Sod Installation 101
A Step by Step Guide to Laying Sod
Moisten the soil in the prepared area right before you begin laying the sod. Start by finding the straightest edge and unrolling the sod to create the first row. Press the ends and edges of the pieces together as you lay the rows so that you eliminate gaps and overlaps without stretching. Cut and trim corners as necessary.
Tip: If the weather is hot on the day of your project, stack the unlaid sod in a shady area and cover it with moist burlap to prevent it from drying out while you work or until it’s cool enough in the day to begin the installation process.
Continue laying the whole pieces one at a time, positioning them end to end against the edge of the previous row and staggering the joints similarly to how a brick wall is arranged. Avoid walking on the turf while you work, and smooth any wrinkles as you go. As you lay each piece, pat it gently into place to get rid of any air pockets.
Avoid arranging small pieces of sod at the edges of the new lawn, where there’s a greater chance that they’ll dry out. Lay them in the middle of the area before scattering sandy loam into the joints to fill in any gaps.
Begin watering your new lawn within 30 minutes of laying it. Water it well by saturating at least an inch of soil below the sod.
Water every day for the first week to keep it moist while it becomes established. Starting in the second week, water every other day to encourage deep rooting. By the third week, water twice a week. Beginning in the fourth week, make sure the sod receives one inch of water every week by rainfall or supplemental irrigation.
Once the sod grows 3 inches high and at least 10 days have passed, you can begin mowing the grass. Use a walk-behind mower with a bag to catch the clippings.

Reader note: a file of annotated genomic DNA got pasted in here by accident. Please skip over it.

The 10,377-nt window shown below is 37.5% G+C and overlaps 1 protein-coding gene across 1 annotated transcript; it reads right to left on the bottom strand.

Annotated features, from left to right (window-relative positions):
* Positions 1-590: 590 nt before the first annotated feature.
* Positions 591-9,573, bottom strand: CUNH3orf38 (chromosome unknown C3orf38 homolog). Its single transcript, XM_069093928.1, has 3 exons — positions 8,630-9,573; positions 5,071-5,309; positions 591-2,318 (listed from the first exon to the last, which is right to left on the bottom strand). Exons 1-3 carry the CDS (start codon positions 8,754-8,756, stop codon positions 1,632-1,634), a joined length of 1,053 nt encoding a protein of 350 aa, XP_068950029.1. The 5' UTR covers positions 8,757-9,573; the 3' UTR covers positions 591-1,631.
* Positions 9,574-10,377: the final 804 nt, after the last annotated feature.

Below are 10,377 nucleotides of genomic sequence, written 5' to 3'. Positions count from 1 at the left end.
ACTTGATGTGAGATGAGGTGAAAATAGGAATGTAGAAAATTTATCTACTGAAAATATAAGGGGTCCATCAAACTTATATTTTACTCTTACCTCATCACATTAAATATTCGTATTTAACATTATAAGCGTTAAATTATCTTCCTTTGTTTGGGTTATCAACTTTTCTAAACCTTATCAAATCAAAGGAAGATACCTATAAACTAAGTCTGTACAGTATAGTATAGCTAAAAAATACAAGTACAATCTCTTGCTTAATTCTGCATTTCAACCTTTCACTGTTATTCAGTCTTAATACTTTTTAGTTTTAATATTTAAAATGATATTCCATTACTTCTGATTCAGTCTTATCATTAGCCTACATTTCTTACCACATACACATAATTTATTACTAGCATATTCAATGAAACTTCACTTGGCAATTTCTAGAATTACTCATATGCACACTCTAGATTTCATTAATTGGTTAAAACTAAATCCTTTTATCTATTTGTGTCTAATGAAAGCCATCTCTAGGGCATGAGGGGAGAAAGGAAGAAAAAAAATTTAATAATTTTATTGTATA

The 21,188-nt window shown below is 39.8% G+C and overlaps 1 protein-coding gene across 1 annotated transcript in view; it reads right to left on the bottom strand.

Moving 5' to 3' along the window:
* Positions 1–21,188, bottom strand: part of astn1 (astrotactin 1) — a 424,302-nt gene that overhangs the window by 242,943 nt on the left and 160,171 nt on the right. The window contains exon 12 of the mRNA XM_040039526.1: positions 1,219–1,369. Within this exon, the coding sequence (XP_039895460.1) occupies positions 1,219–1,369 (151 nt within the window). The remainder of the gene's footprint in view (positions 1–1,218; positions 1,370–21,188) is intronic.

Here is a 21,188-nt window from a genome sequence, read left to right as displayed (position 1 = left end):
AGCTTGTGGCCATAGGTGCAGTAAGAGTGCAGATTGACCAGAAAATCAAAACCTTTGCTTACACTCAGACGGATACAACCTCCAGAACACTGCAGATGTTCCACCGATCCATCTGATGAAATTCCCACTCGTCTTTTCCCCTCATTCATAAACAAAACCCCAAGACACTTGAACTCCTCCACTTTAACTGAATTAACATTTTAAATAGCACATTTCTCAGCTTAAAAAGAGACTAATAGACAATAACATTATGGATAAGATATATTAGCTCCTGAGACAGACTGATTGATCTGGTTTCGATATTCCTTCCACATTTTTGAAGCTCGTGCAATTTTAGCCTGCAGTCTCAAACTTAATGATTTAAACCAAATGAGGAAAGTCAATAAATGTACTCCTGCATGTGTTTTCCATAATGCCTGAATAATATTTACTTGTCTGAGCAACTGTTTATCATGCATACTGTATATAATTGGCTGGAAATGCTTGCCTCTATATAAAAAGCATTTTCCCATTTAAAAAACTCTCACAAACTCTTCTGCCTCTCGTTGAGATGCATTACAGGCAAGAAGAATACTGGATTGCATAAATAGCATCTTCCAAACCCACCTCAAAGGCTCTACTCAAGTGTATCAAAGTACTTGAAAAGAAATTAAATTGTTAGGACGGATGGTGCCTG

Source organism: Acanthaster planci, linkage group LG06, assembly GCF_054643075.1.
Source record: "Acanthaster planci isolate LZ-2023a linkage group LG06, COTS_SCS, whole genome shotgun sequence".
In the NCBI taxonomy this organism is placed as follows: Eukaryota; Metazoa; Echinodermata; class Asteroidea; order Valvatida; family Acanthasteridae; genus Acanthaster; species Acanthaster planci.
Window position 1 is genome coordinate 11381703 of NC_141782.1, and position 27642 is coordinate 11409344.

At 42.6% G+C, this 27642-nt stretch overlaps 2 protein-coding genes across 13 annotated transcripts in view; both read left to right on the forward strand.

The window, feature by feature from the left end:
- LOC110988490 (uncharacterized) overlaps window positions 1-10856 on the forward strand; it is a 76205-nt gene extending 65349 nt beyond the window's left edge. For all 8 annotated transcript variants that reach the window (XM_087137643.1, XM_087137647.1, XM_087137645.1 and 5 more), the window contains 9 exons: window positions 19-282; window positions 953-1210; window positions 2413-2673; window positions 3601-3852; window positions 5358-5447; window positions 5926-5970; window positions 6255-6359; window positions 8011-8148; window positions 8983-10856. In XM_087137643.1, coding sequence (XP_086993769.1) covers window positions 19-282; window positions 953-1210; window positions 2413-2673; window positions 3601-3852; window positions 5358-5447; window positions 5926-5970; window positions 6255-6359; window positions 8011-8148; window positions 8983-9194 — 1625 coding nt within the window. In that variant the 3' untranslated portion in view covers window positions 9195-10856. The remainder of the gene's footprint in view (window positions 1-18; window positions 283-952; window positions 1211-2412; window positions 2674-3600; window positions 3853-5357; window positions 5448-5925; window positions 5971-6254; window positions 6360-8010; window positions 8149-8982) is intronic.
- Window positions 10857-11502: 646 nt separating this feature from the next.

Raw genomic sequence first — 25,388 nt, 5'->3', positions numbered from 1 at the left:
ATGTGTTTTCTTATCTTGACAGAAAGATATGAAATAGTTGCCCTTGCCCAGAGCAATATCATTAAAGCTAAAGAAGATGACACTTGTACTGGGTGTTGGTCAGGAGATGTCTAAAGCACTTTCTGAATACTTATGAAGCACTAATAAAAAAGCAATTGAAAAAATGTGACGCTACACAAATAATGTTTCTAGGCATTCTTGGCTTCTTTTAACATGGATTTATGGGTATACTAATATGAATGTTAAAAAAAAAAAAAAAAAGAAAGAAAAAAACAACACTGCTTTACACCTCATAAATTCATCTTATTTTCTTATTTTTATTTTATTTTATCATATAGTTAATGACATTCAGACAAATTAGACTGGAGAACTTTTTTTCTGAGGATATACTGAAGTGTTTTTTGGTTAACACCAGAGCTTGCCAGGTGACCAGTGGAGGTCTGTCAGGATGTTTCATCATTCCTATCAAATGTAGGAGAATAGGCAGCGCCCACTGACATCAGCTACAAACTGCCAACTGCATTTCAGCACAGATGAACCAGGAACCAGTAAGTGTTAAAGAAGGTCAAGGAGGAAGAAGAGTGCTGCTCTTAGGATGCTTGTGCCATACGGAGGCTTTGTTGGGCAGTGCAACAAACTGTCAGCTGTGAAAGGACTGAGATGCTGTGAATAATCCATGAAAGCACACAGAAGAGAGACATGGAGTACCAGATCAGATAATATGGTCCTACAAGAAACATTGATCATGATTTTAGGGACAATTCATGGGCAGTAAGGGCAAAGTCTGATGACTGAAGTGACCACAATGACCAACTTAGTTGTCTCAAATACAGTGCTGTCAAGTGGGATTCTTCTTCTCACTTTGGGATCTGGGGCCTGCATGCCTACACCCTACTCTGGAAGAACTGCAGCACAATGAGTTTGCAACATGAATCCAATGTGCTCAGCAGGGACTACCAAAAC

Fertilize the grass with a starter fertilizer after it’s been growing for four weeks.
Failing to choose sod that grows well in their area is one of the many mistakes that homeowners make when they DIY. For example, if you have a sun-loving sod that you plant in a shady yard, you’re setting your lawn up for failure from the beginning. Other common mistakes include the following:
Not preparing the soil properly. Without the right pH balance, nutrient levels and cultivation processes, you risk failure. Once the grass starts growing, there’s not much you can do to improve the soil.
Overlapping the pieces. Many homeowners overlap sod pieces without realizing that this creates an uneven lawn.
Failing to pat the sod down. All areas of your sod should have direct contact with the soil so that the sod grows deep enough roots.
Failing to maintain the sod properly. Water immediately, and then regularly thereafter to give it the moisture it needs to grow strong and healthy.
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